A strategic plan is not a new term in a healthcare organization’s management lexicon. It is derived from military usage and the need for on-going assessment and self-appraisal of a healthcare organization’s strengths, weaknesses, threats, and opportunities. It’s a systematic and defined process leading ultimately to the appropriate strategies, tactics, and techniques necessary to enable a healthcare organization to adapt to change in an ever-changing marketplace. The end result of such a planning process is a clear idea for management of where it should focus its energies and resources in the short, intermediate, and long-term to meet their stated vision, mission, goals, and objectives.
Strategic Purchased Service Plan
A Strategic Purchased Service Plan (SPSP) has many similarities to a strategic planning process in that it is a systematic and defined planning process. Thus, this enables a healthcare organization to appraise the strengths, weaknesses, threats, and opportunities or gaps in its Purchased Service Management Program (PSMP). Then, the organization would devise new strategies, tactics, and techniques for reducing, containing, and controlling purchased service costs going forward.
It all begins with defining your vision, mission, and objectives of your new or refined PSMP in terms of what your aspirations are one, two, and five years out. What savings and quality goals are real and achievable? What new policies and procedures are required to align them with your new or reinvented PSMP? What steps do you need to take to develop Value Analysis Purchased Service Teams that will be creative enough to meet the challenges of your PSMP? What challenges can you anticipate that would threaten the success of your new or reinvented PSMP? These are just a few questions you need to ask during this important planning process. The point I’m making here is that a Strategic Purchased Service Plan will position your new or reinvented PSMP to be successful, rather than just let it happen in an unplanned and disorganized manner. We see this every day with healthcare organizations’ PSMPs – a lot of activity, but very little results.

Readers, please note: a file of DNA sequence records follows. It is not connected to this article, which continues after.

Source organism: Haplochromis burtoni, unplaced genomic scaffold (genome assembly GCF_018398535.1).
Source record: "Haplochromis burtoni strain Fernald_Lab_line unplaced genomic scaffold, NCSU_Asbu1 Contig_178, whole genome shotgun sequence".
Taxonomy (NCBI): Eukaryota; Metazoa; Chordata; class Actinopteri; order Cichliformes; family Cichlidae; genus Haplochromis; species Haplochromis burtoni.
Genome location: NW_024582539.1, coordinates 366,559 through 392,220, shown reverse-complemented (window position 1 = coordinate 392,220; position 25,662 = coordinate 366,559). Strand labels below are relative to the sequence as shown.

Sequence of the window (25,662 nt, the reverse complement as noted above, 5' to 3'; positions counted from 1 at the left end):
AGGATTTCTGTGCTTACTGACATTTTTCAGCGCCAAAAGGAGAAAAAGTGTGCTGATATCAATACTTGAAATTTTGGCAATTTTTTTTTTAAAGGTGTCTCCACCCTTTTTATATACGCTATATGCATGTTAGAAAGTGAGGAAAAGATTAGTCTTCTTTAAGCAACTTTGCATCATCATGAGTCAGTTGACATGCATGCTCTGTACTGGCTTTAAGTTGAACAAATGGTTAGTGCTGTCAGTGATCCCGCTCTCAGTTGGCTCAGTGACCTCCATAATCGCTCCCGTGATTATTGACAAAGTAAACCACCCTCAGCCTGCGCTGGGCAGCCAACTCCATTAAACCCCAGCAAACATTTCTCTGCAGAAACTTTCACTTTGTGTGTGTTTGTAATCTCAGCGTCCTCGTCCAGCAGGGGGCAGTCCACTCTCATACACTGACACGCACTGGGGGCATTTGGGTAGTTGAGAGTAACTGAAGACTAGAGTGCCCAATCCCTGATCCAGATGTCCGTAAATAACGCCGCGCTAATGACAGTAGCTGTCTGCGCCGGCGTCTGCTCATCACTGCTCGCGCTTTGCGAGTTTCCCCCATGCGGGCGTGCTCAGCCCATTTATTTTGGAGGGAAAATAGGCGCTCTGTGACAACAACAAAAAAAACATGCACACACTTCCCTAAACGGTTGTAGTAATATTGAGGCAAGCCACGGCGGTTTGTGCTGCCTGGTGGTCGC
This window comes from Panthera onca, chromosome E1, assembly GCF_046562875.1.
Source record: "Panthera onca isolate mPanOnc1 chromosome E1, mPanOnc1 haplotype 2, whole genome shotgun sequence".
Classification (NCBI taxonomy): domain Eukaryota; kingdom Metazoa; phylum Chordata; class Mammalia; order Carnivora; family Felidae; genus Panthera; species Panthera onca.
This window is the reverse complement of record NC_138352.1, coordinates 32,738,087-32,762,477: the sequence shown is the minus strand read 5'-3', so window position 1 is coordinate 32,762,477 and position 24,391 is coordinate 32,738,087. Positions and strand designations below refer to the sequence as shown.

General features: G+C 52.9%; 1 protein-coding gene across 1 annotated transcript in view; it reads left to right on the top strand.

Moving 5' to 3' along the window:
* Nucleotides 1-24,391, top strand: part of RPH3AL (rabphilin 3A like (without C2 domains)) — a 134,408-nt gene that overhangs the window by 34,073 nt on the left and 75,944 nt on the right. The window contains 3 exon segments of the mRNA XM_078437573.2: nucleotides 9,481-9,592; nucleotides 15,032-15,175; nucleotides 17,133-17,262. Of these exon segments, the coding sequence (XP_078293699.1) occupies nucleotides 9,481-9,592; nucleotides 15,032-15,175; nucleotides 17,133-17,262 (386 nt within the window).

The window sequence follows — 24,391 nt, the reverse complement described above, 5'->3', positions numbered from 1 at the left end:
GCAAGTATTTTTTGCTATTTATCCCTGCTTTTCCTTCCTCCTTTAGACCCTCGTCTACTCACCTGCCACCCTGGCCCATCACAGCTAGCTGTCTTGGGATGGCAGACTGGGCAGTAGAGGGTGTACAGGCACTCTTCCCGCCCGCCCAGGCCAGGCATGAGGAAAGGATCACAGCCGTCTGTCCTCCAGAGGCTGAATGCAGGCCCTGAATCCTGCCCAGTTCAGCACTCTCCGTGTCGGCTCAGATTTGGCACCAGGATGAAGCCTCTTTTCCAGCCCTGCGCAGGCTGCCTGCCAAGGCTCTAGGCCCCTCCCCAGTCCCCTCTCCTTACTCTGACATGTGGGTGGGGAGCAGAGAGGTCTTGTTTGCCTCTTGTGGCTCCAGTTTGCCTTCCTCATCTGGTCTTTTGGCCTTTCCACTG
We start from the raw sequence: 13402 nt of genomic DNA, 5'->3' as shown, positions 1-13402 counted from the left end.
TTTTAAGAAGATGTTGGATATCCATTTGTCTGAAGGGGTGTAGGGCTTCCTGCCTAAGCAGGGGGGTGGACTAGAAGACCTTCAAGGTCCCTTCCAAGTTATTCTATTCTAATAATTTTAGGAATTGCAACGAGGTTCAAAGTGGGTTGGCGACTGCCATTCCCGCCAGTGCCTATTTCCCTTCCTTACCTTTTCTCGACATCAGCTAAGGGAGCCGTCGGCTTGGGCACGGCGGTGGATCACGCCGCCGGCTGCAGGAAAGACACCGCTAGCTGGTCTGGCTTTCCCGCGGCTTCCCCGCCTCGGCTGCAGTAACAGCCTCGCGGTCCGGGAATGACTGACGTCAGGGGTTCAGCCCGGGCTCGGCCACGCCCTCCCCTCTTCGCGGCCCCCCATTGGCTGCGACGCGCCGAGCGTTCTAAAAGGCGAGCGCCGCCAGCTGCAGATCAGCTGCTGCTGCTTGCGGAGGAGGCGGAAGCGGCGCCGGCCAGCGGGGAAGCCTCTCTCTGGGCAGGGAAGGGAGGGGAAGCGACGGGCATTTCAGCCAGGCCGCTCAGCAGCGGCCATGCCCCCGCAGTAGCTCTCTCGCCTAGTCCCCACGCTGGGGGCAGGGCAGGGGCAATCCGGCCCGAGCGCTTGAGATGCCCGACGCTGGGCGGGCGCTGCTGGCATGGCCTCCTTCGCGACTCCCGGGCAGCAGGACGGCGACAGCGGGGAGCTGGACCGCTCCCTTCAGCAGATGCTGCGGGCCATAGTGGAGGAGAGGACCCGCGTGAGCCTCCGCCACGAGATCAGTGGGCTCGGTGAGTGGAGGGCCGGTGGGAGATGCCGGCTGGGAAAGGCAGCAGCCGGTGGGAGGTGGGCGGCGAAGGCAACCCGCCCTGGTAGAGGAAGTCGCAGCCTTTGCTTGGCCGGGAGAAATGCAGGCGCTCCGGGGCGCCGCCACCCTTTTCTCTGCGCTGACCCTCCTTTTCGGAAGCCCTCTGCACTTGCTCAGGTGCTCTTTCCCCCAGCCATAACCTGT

“Nothing Is More Terrible Than Activity Without Insight”
Scottish historian, Thomas Carlyle, is the originator of this quote that sums up the reason a Strategic Purchased Service Plan will help you achieve maximum results with your new or reinvented PSMP. This is because too often healthcare organizations decide to attack their purchased service cost drivers with a lot of activity, but with very little insight into what they are doing currently and what they should be doing in the future. From our experience, without this insight it is next to impossible to drive out, and then maintain, your purchased service costs at their lowest possible levels. If designed properly, your SPSP will provide you with a roadmap for your PSMP to follow over the next three to five years. So, don’t start or refine your PSMP without it!
P.S. If you would like an outline of what a Strategic Purchased Service Plan looks like, just e-mail me at [email protected] and I will send it to you.
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